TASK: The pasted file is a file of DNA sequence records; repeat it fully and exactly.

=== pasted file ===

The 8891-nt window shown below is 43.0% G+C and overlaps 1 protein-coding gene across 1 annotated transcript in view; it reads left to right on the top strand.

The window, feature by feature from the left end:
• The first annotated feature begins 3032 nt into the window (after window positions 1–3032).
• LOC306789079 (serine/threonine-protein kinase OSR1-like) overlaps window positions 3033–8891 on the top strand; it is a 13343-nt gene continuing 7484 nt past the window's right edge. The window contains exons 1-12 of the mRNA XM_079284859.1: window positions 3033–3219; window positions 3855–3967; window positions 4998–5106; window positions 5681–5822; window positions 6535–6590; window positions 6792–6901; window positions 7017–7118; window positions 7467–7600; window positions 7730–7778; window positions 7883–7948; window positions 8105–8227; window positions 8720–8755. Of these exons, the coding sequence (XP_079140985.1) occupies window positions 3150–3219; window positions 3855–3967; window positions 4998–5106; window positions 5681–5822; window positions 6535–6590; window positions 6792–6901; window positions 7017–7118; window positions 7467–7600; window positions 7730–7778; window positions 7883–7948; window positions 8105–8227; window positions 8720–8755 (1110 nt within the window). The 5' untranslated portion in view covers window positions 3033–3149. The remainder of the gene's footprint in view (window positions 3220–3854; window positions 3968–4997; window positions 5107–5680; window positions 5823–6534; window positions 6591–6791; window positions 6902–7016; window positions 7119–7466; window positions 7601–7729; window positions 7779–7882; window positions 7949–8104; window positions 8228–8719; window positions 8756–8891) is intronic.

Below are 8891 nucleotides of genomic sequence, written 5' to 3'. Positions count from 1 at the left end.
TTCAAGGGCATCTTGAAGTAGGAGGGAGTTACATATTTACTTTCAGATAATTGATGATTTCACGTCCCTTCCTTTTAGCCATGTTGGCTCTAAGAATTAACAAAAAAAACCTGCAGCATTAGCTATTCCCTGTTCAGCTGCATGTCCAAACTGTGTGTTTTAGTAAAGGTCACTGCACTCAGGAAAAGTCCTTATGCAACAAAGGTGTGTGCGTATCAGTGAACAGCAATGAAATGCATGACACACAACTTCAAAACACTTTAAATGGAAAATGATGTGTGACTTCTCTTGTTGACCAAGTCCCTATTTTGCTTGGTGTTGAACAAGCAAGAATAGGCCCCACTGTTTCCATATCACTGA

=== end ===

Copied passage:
The 8891-nt window shown below is 43.0% G+C and overlaps 1 protein-coding gene across 1 annotated transcript in view; it reads left to right on the top strand.

The window, feature by feature from the left end:
• The first annotated feature begins 3032 nt into the window (after window positions 1–3032).
• LOC306789079 (serine/threonine-protein kinase OSR1-like) overlaps window positions 3033–8891 on the top strand; it is a 13343-nt gene continuing 7484 nt past the window's right edge. The window contains exons 1-12 of the mRNA XM_079284859.1: window positions 3033–3219; window positions 3855–3967; window positions 4998–5106; window positions 5681–5822; window positions 6535–6590; window positions 6792–6901; window positions 7017–7118; window positions 7467–7600; window positions 7730–7778; window positions 7883–7948; window positions 8105–8227; window positions 8720–8755. Of these exons, the coding sequence (XP_079140985.1) occupies window positions 3150–3219; window positions 3855–3967; window positions 4998–5106; window positions 5681–5822; window positions 6535–6590; window positions 6792–6901; window positions 7017–7118; window positions 7467–7600; window positions 7730–7778; window positions 7883–7948; window positions 8105–8227; window positions 8720–8755 (1110 nt within the window). The 5' untranslated portion in view covers window positions 3033–3149. The remainder of the gene's footprint in view (window positions 3220–3854; window positions 3968–4997; window positions 5107–5680; window positions 5823–6534; window positions 6591–6791; window positions 6902–7016; window positions 7119–7466; window positions 7601–7729; window positions 7779–7882; window positions 7949–8104; window positions 8228–8719; window positions 8756–8891) is intronic.

Below are 8891 nucleotides of genomic sequence, written 5' to 3'. Positions count from 1 at the left end.
TTCAAGGGCATCTTGAAGTAGGAGGGAGTTACATATTTACTTTCAGATAATTGATGATTTCACGTCCCTTCCTTTTAGCCATGTTGGCTCTAAGAATTAACAAAAAAAACCTGCAGCATTAGCTATTCCCTGTTCAGCTGCATGTCCAAACTGTGTGTTTTAGTAAAGGTCACTGCACTCAGGAAAAGTCCTTATGCAACAAAGGTGTGTGCGTATCAGTGAACAGCAATGAAATGCATGACACACAACTTCAAAACACTTTAAATGGAAAATGATGTGTGACTTCTCTTGTTGACCAAGTCCCTATTTTGCTTGGTGTTGAACAAGCAAGAATAGGCCCCACTGTTTCCATATCACTGA